The pursuit of real diversity, equity, and inclusion (DEI) involves changing campus cultures, including collective efforts among presidents and other administrators, faculty, staff, and students. The list of responsible campus actors must include trustees. Governing boards must do much more than oversee the hiring of a chief diversity officer. They must also ensure that the policies and practices for which they are responsible remain free of the kind of unconscious bias that the Black Lives Matter and #MeToo movements have identified within many institutions.
In 2020, nearly 80 percent of trustees at private colleges were White and nearly two-thirds were male, according to the Association of Governing Boards of Universities and Colleges. At public institutions, about 65 percent were White and 63 percent were men. Because of this current makeup, many college and university boards of trustees are ill-equipped to foresee the impacts their decisions might have on a student population and a workforce that are increasingly diverse.
Many trustees bring to the boardroom life experiences that are often quite different from the experiences of today’s students and staff, and this frame of reference makes it difficult for some trustees to consider whether institutional policies or practices could be affecting different constituencies in different ways—helping some groups of students or employees or applicants while creating disadvantages for others. For example, some admissions policies use formulas favoring students with Advanced Placement credits from courses unavailable in under-resourced schools predominantly attended by students of color. Decisions about whether to offer affordable childcare on campus disproportionately affect female students and staff. And when COVID-19 caused many boards to shut down their campuses, how many trustees considered the impacts on low-income students who could not afford to fly home, having used all their resources to sign leases and prepay tuition and meal plans, and who counted on work-study jobs for income? A board that includes members who share lived experiences with its diverse constituencies is likely to recognize such disparate effects.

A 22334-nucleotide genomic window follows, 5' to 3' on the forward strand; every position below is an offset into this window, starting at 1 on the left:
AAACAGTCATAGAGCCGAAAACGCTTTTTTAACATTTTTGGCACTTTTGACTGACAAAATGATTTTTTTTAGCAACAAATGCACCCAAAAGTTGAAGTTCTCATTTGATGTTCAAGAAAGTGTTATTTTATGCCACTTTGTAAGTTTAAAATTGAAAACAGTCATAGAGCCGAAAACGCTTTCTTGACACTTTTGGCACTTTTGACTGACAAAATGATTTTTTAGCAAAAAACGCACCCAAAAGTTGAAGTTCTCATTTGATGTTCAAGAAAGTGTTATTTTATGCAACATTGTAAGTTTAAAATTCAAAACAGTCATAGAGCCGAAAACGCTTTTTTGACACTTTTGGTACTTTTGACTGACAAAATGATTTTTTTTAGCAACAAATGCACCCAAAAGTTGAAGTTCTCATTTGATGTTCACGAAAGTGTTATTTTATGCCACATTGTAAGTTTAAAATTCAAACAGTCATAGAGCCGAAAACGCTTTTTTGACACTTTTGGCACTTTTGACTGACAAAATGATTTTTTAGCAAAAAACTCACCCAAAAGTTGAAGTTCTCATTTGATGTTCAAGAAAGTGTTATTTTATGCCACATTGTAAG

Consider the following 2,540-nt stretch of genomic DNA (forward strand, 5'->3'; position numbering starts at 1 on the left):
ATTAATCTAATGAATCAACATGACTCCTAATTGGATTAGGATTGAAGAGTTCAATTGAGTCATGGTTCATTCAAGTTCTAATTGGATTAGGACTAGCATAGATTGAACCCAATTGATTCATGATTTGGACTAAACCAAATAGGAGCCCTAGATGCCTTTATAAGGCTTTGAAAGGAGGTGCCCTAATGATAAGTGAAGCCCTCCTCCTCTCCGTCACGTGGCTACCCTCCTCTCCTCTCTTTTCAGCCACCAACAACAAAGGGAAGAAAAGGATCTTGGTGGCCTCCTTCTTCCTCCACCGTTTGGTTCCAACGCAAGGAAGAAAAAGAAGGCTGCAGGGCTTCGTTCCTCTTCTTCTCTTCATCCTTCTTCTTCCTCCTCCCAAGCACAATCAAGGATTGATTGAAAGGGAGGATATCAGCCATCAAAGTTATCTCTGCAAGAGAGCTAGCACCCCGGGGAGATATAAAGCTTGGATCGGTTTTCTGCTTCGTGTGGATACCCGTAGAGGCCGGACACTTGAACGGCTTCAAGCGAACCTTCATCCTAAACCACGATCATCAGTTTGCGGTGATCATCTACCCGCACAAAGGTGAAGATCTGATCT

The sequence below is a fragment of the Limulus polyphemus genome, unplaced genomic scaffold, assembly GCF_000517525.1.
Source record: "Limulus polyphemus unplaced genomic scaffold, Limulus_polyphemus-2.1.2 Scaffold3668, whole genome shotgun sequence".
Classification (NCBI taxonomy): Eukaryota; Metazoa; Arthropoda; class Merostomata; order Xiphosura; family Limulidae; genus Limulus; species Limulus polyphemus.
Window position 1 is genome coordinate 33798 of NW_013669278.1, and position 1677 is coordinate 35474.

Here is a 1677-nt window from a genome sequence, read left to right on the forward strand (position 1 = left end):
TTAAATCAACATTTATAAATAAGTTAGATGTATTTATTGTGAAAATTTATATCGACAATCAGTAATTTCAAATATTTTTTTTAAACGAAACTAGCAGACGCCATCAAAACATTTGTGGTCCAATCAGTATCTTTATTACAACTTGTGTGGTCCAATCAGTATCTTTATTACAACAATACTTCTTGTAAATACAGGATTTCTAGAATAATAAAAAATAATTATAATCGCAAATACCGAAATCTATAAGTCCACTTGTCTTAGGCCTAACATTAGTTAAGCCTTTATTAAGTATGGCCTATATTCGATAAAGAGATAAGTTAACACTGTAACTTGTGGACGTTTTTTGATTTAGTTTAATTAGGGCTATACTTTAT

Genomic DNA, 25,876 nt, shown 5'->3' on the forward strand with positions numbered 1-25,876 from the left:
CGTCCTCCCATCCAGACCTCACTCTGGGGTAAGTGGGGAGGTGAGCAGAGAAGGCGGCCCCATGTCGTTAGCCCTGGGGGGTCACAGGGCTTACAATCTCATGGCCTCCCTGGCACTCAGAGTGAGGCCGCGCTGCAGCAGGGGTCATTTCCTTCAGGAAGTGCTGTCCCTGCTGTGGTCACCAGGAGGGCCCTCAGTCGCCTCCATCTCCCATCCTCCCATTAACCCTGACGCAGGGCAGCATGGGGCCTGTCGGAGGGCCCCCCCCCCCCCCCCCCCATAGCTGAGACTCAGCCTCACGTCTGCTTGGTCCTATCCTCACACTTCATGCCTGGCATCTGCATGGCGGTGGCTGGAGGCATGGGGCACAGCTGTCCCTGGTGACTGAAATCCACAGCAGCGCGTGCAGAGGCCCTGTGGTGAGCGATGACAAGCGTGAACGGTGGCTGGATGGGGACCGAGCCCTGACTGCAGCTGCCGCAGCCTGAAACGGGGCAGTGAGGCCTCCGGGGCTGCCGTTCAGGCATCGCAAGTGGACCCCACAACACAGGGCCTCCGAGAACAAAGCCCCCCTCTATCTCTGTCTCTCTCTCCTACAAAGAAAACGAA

Creating a diverse, equitable, and inclusive community doesn’t depend only on campus culture. It also requires changing the culture of the boardroom to foster an inclusive and collaborative environment for trustees with diverse backgrounds to express their diverse views.
We base our comments here on our work producing two reports on nonprofit educational and medical institutions. The so-called eds and meds are the largest and most influential nonprofits and have a major impact on the well-being of consumers (students and patients), employees, and communities in which they are located. These eds and meds are often related since many universities control medical systems.
As members of the Women’s Nonprofit Leadership Initiative, we collaborated with La Salle University to produce the fall 2019 report The Gender Gap in Nonprofit Boardrooms, the first census of female board members in the top fifty nonprofit medical and higher education institutions in Greater Philadelphia. Women made up only 33 percent of the twenty-five eds boards of directors, with nine boards at 20 percent and below and only women’s and formerly women’s colleges at 50 percent or above. Women of color were the most underrepresented group.
Recognizing the lack of trustee diversity, we undertook a national study to understand how governing boards of eds and meds select their members, what barriers to greater board diversity exist, and how the inclusion of female trustees and trustees of color can affect board decision-making. We published Increasing Gender Diversity on the Boards of Nonprofit Eds and Meds: Why and How to Do It in spring 2020.